Executive Secretary of the Higher Education Trust Fund, Arc. Sonny Echono, has once more advocated for the revival and repositioning of Nigeria’s tertiary institutions in order to help them compete favorably on the world arena.
Echono, who recently spoke at the National Universities Commission’s (NUC) 60th anniversary celebration, said the event was a true platform for stakeholders to not only applaud the sector’s phenomenal growth—from five universities in 1962 to the current 220—but also to review its many accomplishments and challenges in order to determine the best course for the future.
He raised concern that Nigerian public colleges are still having trouble covering their expenses or diversifying their sources of income due to a heavy reliance on the country’s meager government support.
“Hence, the recurring calls for their repositioning and revitalization to enable them compete on the global stage. In Nigeria, public universities are funded majorly by government, taking less than 10 per cent of the federal budget and even less at the states’ level.
“The public universities typically do not charge tuition fees, (although many state institutions have been forced to do so) and charge only a fraction of the full economic cost for services such as power, water supply, cleaning and waste disposal.”
Accepting that, however, the National Policy on Education stipulates that while tertiary education, which offers a full range of learning options and opportunities, is a financial investment with long-term benefits for the individual, basic education, which is regarded as a fundamental right of every citizen, should be free and mandatory in the country.
“Increased social demand for tertiary education in Nigeria and the desire of the country to participate in the knowledge economy have generated the need for greater investment in tertiary education through sustainable funding. But the question is, where will the funds for the needed investments come from? He asked.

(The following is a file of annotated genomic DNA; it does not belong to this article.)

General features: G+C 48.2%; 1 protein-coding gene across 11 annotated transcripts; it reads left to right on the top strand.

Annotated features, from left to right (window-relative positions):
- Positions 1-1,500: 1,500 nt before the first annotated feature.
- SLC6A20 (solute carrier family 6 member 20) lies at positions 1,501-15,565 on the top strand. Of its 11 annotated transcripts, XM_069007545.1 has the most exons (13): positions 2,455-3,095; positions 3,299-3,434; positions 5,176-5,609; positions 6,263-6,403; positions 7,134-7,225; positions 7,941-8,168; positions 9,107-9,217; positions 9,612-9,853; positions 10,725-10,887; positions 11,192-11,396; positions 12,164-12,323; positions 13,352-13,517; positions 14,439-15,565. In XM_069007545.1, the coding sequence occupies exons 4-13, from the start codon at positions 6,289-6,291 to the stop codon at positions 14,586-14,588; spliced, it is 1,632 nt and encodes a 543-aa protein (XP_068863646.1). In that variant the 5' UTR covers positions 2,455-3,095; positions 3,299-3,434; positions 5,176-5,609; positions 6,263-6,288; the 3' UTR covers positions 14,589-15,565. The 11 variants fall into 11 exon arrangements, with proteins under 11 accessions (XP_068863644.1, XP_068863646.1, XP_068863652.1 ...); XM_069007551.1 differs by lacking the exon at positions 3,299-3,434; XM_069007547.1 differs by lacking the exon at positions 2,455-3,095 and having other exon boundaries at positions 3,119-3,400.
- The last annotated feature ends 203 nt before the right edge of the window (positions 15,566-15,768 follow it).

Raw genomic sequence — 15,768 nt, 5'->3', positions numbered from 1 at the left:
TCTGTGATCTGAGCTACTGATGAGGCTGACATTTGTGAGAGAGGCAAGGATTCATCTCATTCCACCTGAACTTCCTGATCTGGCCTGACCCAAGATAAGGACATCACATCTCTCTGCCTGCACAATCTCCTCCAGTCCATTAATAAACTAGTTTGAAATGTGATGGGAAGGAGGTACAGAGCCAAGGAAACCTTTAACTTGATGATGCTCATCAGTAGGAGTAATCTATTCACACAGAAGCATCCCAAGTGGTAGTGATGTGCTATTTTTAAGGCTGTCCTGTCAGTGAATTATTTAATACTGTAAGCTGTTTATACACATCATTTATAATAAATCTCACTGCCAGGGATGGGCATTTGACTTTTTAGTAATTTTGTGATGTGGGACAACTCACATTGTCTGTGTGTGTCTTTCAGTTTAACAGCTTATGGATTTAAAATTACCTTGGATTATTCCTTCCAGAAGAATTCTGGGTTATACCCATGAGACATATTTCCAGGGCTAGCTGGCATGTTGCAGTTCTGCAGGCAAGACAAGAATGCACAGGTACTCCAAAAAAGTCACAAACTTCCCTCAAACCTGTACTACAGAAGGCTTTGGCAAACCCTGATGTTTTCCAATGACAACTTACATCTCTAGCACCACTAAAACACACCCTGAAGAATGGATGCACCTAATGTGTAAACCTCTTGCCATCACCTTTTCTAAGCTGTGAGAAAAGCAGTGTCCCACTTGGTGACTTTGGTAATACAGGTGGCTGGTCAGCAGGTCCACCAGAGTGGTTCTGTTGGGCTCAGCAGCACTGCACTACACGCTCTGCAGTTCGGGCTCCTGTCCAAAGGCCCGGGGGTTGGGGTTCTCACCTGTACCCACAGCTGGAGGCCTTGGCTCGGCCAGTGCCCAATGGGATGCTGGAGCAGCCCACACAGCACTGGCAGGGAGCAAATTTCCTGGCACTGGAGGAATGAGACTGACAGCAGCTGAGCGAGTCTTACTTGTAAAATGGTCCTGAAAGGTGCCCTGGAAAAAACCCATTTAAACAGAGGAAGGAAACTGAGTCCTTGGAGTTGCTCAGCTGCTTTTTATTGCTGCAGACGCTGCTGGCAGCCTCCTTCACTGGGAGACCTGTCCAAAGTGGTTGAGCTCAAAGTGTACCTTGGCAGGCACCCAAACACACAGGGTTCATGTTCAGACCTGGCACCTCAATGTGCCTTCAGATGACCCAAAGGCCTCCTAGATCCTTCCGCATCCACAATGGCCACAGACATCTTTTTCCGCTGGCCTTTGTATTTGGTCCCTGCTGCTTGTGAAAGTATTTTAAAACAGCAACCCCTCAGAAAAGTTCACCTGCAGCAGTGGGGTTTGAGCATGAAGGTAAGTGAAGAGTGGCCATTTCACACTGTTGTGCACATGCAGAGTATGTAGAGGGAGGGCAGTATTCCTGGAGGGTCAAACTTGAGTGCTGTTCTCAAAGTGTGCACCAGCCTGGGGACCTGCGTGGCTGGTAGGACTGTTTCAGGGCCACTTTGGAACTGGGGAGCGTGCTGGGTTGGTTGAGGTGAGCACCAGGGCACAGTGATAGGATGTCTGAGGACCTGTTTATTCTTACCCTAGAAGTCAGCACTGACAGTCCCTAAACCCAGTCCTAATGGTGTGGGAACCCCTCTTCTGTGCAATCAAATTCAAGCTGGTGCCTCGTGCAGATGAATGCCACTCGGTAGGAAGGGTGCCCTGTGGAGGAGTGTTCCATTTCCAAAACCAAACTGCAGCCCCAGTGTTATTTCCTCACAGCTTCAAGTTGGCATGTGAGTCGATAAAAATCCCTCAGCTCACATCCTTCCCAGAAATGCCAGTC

Speaking on the theme of the day – “Sustainable Funding of Tertiary Education in Nigeria”, the Executive Secretary held that it was one of the burning issues of the moment. According to him, “a higher education is believed to generate higher level of returns on investment for a longer period as well as promote social cohesion and crime reduction.
“Although tertiary education alone will not make development happen, it is instructive that development in this knowledge era cannot happen without tertiary education”, he stated.
He added that: “The rapid expansion of higher education system, particularly over the last few decades, coupled with the re-occurring global economic crisis and fiscal stringency arising from the structure and poor management of the economy, has affected the funding of tertiary education institutions in Nigeria.”
According to Echono, this situation has made the widespread issues of low graduation quality, overcrowding in classrooms, out-of-date curricula, and crumbling facilities worse.
“Others include high students-lecturer ratio, high ratio of non-teaching staff to teaching staff, inadequate motivation of academic staff, inability to attract academics from across the globe and neglect of other essentials such as library, educational materials and complimentary facilities.”
Echono also posed a number of questions, including where tertiary education fits in, particularly in terms of the national strategy for socioeconomic development, what the policy goals for tertiary education in Nigeria are, the government’s role in a system of diversified tertiary education, and the ideal cap on government spending on education.
The extent to which the government can support and maintain infrastructure in tertiary institutions, the role of government in research and innovation, and the funding strategy for achieving it, the development of a student financing system that takes equity into account, and the willingness and ability of the private sector to invest in public tertiary institutions are other important issues that need to be addressed.
He argued that the continual strikes by different staff unions over the past few decades over inadequate funding had increased the necessity for the country to look up creative, sustainable funding regimes for tertiary education.
“This implies rethinking stakeholders’ involvement in education financing to secure a qualitative and functional tertiary education system, which is an essential tool for sustainable development.”
Echono believed that Nigeria’s tertiary education required a new type of sustainable funding.